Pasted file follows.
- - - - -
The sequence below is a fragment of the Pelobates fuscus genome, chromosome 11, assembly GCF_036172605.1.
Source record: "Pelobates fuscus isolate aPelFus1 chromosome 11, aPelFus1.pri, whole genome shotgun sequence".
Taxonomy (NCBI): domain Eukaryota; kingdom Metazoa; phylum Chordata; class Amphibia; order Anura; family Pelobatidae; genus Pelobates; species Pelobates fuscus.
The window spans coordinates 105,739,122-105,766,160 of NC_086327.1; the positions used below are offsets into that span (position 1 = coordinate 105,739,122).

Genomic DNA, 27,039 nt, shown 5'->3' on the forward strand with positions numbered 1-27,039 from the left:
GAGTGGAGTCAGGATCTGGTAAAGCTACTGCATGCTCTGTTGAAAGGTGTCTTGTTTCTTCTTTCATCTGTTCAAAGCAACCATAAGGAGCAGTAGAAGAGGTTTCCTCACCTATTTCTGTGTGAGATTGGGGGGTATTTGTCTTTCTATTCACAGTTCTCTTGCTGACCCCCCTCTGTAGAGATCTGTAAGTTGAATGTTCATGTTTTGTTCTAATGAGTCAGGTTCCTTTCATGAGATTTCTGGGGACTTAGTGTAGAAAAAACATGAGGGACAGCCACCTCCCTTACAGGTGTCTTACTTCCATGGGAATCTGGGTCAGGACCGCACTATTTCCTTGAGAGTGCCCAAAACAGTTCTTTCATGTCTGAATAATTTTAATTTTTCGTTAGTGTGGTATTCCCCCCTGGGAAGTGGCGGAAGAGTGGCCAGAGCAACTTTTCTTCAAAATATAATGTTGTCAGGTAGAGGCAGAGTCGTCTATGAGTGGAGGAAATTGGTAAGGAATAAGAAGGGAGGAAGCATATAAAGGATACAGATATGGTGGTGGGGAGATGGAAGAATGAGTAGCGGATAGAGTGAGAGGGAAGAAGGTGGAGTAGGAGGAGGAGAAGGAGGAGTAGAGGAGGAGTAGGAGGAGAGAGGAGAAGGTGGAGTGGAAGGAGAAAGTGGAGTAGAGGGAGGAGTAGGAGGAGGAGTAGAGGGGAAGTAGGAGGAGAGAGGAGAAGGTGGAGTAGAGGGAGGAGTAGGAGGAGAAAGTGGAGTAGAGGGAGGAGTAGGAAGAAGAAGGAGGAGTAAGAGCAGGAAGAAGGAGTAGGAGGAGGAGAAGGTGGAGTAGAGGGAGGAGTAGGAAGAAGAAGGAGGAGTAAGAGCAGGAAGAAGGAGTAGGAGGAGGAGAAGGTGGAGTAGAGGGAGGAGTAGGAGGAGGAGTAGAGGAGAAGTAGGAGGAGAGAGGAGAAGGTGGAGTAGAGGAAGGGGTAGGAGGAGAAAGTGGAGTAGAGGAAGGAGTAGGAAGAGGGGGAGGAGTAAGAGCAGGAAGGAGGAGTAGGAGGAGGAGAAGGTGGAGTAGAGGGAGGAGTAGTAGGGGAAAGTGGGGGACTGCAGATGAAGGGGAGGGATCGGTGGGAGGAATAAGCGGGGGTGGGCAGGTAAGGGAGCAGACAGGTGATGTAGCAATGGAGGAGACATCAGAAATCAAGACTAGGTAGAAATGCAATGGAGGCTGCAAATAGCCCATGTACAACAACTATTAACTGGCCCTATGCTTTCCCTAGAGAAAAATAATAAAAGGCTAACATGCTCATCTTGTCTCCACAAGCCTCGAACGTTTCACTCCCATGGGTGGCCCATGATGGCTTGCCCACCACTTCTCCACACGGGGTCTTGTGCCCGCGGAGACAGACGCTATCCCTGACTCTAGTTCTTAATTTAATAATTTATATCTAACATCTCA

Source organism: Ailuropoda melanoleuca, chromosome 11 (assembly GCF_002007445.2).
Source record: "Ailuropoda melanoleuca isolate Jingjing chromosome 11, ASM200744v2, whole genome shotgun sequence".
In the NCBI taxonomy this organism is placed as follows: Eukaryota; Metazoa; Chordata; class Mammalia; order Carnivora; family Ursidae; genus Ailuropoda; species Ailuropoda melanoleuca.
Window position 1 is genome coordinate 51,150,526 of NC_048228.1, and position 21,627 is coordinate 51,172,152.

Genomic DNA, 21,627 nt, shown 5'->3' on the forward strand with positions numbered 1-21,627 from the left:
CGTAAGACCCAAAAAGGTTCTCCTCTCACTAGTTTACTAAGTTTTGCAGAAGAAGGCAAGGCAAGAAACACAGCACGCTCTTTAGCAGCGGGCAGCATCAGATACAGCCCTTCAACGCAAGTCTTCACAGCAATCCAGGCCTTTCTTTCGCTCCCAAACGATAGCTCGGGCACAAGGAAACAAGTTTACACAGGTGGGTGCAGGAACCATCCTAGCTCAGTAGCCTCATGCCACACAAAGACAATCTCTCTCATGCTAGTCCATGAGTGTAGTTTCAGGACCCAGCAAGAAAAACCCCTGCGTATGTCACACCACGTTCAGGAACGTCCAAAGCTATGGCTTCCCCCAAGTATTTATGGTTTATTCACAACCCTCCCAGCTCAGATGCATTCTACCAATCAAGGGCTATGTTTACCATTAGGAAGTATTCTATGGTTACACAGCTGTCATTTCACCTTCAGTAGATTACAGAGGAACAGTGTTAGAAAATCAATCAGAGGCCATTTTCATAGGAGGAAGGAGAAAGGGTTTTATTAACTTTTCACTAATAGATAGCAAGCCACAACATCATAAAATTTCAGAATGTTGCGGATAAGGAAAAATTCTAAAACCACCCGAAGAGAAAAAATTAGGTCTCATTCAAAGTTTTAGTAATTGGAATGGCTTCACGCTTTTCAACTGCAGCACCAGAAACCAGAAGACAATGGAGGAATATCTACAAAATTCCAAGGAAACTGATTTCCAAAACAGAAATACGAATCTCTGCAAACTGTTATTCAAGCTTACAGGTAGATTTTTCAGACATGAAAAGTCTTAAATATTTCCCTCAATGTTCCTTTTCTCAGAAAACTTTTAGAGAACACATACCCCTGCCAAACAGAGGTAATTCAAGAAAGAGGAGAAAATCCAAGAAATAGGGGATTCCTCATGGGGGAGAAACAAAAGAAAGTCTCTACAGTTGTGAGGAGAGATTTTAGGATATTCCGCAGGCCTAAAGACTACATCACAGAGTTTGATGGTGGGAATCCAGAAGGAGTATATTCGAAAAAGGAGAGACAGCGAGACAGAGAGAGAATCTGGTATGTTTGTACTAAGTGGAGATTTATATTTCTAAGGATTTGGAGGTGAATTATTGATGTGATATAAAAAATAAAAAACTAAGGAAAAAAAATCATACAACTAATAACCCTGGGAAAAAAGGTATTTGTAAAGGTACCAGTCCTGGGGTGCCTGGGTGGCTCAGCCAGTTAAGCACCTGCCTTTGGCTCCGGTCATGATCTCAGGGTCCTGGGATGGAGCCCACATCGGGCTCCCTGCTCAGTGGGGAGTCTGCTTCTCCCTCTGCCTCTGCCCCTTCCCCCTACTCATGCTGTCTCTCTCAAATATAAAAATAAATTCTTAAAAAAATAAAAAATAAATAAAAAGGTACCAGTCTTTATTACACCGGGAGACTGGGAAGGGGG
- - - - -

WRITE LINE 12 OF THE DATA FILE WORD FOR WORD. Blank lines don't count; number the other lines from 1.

CGTAAGACCCAAAAAGGTTCTCCTCTCACTAGTTTACTAAGTTTTGCAGAAGAAGGCAAGGCAAGAAACACAGCACGCTCTTTAGCAGCGGGCAGCATCAGATACAGCCCTTCAACGCAAGTCTTCACAGCAATCCAGGCCTTTCTTTCGCTCCCAAACGATAGCTCGGGCACAAGGAAACAAGTTTACACAGGTGGGTGCAGGAACCATCCTAGCTCAGTAGCCTCATGCCACACAAAGACAATCTCTCTCATGCTAGTCCATGAGTGTAGTTTCAGGACCCAGCAAGAAAAACCCCTGCGTATGTCACACCACGTTCAGGAACGTCCAAAGCTATGGCTTCCCCCAAGTATTTATGGTTTATTCACAACCCTCCCAGCTCAGATGCATTCTACCAATCAAGGGCTATGTTTACCATTAGGAAGTATTCTATGGTTACACAGCTGTCATTTCACCTTCAGTAGATTACAGAGGAACAGTGTTAGAAAATCAATCAGAGGCCATTTTCATAGGAGGAAGGAGAAAGGGTTTTATTAACTTTTCACTAATAGATAGCAAGCCACAACATCATAAAATTTCAGAATGTTGCGGATAAGGAAAAATTCTAAAACCACCCGAAGAGAAAAAATTAGGTCTCATTCAAAGTTTTAGTAATTGGAATGGCTTCACGCTTTTCAACTGCAGCACCAGAAACCAGAAGACAATGGAGGAATATCTACAAAATTCCAAGGAAACTGATTTCCAAAACAGAAATACGAATCTCTGCAAACTGTTATTCAAGCTTACAGGTAGATTTTTCAGACATGAAAAGTCTTAAATATTTCCCTCAATGTTCCTTTTCTCAGAAAACTTTTAGAGAACACATACCCCTGCCAAACAGAGGTAATTCAAGAAAGAGGAGAAAATCCAAGAAATAGGGGATTCCTCATGGGGGAGAAACAAAAGAAAGTCTCTACAGTTGTGAGGAGAGATTTTAGGATATTCCGCAGGCCTAAAGACTACATCACAGAGTTTGATGGTGGGAATCCAGAAGGAGTATATTCGAAAAAGGAGAGACAGCGAGACAGAGAGAGAATCTGGTATGTTTGTACTAAGTGGAGATTTATATTTCTAAGGATTTGGAGGTGAATTATTGATGTGATATAAAAAATAAAAAACTAAGGAAAAAAAATCATACAACTAATAACCCTGGGAAAAAAGGTATTTGTAAAGGTACCAGTCCTGGGGTGCCTGGGTGGCTCAGCCAGTTAAGCACCTGCCTTTGGCTCCGGTCATGATCTCAGGGTCCTGGGATGGAGCCCACATCGGGCTCCCTGCTCAGTGGGGAGTCTGCTTCTCCCTCTGCCTCTGCCCCTTCCCCCTACTCATGCTGTCTCTCTCAAATATAAAAATAAATTCTTAAAAAAATAAAAAATAAATAAAAAGGTACCAGTCTTTATTACACCGGGAGACTGGGAAGGGGG